Features - Exclusive Interview
FEBRUARY 26, 2001
Jenson Button: Telling it like it is
BY DAVID TREMAYNE
Traditionally, the weeks leading up to the first Grand Prix of the season are the time when all things are possible. Nobody really knows what con figurations other teams are running during testing, though the shrewd have a pretty good idea.
When Renault Sport and Benetton launched their new challenger, the B201, in Venice recently, many succumbed to the temptation to overlook dismal testing performances with the old B200 and the new car. They got swept along on the inevitable tide of hype and optimism.
Not Jenson Button
In the clearest possible indication he could give in the circumstances that he is no wide-eyed kid salivating in the candy store, the 21 year-old stroked his rudimentary gingery beard and shot from the hip.
"It's great to be with the team and to grow as it does over the next two years," he began, "and it's great to join when Renault has just come back. But we have to appreciate that we are behind already."
As team-mate Giancarlo Fisichella mouthed the empty platitudes of hoping to score his first Grand Prix victory, because that is what is expected of drivers at such functions, Button continued: "I will be looking for some great finishes, but not until the second half of the year as we build in preparation for 2002. The team is hoping for some good finishes in the first part of the season, but it's not going to happen. What I really want to see, however, is that we are improving at every race."
This is not just candor at its best, but should be something that will warm the cockles of Renault Sport and Benetton's heart. It has a driver who was feted beyond expectation in 2000, yet who is level-headed enough to recognize the change in his circumstances and to be able to relay it without running down a team that is trying its best to move forward. At a stroke he has defused any great expectations for 2001 from a media hungry to boost him into a national cult figure in the way that it did predecessors such as James Hunt, Nigel Mansell and Damon Hill. And cannily he has laid the groundwork for surprise if Benetton gets its act together sooner that the team itself expects.
This speaks volumes for the inner character of a 21 year-old who has a beautiful new girlfriend (Louise Griffiths), a dramatic new mansion in Weybridge and an apartment in Monaco, and a new Princess gin palace for those times when walking or driving simply won't do.
Flavio Briatore is already showing signs of falling in love with his new driver the way that he did with Michael Schumacher back in the glory days when Benetton was the upstart kid on the beach kicking sand into the faces of Williams, McLaren and Ferrari.
"What Jenson has done already in F1 is remarkable and I have no doubt we have an outstanding talent. A lot of people are comparing him with Michael Schumacher and I can see why. We also signed Michael when he was a young driver."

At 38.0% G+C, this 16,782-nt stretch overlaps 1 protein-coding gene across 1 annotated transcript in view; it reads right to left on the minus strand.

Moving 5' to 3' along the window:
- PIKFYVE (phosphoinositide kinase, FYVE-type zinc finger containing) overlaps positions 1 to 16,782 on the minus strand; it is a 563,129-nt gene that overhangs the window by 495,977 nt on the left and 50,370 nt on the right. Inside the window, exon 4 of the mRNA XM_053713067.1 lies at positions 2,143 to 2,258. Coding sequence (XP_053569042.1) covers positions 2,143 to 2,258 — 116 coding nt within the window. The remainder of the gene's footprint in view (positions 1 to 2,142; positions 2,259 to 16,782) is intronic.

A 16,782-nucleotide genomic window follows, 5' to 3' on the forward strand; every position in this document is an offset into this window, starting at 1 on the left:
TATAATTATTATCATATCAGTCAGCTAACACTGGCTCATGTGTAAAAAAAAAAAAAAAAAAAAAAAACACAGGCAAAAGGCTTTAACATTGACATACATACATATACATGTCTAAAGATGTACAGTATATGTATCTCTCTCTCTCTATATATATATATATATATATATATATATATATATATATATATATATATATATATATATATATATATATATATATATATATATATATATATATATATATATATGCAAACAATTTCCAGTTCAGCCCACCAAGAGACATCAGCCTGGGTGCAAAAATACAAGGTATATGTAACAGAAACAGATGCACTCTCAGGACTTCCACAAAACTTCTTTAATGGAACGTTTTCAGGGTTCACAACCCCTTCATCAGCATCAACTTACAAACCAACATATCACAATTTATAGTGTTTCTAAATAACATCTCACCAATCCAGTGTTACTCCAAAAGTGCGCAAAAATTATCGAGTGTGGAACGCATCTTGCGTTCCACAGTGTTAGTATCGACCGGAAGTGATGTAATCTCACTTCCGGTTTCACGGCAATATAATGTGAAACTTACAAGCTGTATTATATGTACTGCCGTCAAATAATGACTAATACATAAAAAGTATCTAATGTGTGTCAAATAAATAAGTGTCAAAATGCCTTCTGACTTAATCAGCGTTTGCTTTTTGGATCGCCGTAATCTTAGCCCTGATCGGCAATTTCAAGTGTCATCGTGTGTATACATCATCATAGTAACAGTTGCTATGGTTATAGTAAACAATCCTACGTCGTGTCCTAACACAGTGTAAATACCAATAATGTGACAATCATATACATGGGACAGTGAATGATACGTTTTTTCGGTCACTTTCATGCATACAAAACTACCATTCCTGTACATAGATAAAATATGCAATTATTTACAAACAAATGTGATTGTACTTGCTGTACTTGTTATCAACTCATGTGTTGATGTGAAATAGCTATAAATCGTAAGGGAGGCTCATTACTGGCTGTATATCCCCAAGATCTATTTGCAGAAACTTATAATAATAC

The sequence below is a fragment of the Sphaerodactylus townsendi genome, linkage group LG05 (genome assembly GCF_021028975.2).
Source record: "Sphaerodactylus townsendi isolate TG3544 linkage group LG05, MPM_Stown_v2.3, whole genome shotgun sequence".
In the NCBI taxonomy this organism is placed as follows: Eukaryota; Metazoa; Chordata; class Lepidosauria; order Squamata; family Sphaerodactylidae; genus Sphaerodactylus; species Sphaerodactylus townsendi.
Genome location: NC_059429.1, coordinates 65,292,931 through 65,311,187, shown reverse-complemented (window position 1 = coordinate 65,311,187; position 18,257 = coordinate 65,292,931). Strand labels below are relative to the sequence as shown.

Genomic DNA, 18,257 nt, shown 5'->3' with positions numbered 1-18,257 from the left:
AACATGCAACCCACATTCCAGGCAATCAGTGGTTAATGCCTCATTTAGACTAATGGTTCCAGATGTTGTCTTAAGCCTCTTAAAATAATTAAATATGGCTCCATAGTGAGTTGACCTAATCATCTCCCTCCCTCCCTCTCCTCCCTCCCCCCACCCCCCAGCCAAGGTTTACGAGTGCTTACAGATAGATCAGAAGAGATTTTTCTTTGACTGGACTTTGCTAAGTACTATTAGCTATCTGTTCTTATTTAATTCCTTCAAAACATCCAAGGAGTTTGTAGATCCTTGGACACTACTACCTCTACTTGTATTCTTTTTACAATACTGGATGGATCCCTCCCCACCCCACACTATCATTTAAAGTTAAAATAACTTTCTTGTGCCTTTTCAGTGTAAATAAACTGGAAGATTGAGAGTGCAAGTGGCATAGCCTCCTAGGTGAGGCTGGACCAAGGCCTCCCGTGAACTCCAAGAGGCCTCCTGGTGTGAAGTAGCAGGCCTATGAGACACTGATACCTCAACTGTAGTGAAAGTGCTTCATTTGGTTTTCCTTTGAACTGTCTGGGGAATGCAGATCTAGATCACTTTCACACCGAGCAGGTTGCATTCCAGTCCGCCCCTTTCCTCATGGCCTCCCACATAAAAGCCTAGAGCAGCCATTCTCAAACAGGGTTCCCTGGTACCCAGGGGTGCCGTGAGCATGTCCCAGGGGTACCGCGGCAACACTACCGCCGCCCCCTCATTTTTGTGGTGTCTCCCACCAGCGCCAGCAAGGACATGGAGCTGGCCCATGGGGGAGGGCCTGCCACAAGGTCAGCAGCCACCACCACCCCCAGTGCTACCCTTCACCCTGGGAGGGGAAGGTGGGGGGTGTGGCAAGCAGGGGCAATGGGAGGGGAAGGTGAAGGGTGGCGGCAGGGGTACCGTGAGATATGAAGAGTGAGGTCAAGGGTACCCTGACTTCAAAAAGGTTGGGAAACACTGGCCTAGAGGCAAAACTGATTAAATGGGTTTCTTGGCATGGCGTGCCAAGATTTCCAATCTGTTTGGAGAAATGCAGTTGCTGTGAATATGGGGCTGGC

What Briatore did not reiterate at the launch was his belief that Button is better at this stage of his F1 career than Schumacher was. But in private I n recent months he has made such comments. "Absolutely!" he will tell you. "No question in my mind about that!"
But he is keen not to make the sort of comparisons that will further load up the shoulders of a young man who many expect will find himself the natural leader in the team as it progresses.
"I don't want to do that because that is the type of pressure no driver needs. He is not the new Michael Schumacher, he is the first Jenson Button and he should have a great future in Formula One," he stresses.
"You don't get many opportunities to sign a young driver like this. He is quick, intelligent and shows a lot of maturity for his age. But he needs time, as all young drivers do. He knows he can't expect to be racing for wins yet. But the public must also understand that and not look for miracles. We hope by the end of the season he can be high up the field, have some good results and, who knows, maybe make the podium.
"The important thing is to put everything in place for next year. Then we hope to really start competing and Jenson will be right there."
Button took in all the hoopla in Venice with seasoned aplomb, smiling a lot and maintaining the approachable character that was so evident in his Formula Ford and F3 days. If he is disappointed to have been obliged to step back from BMW Williams, and what will undoubtedly be a very competitive car, he keeps it very well hidden.
"It's difficult to say how things will go," he reiterates patiently. "The start of the season's going to be very tough. We're a bit behind where we are supposed to be, so I don't think you'll be seeing great results in the first half of the year. We're really gearing up for the future. We'll be concentrating on the final few races, where we hope we'll be really strong."
Briatore is not the only man at Benetton who believes in Button. Technical director Mike Gascoyne is also taken with the young driver's calmness and intelligence.
"I think Giancarlo has to beat Jenson, consistently and decisively, through the coming year to maintain his reputation as a possible future World Champion," he says. "But Jenson was enormously impressive last year, more than one could expect for a driver in his first year. Giancarlo will have his work cut out."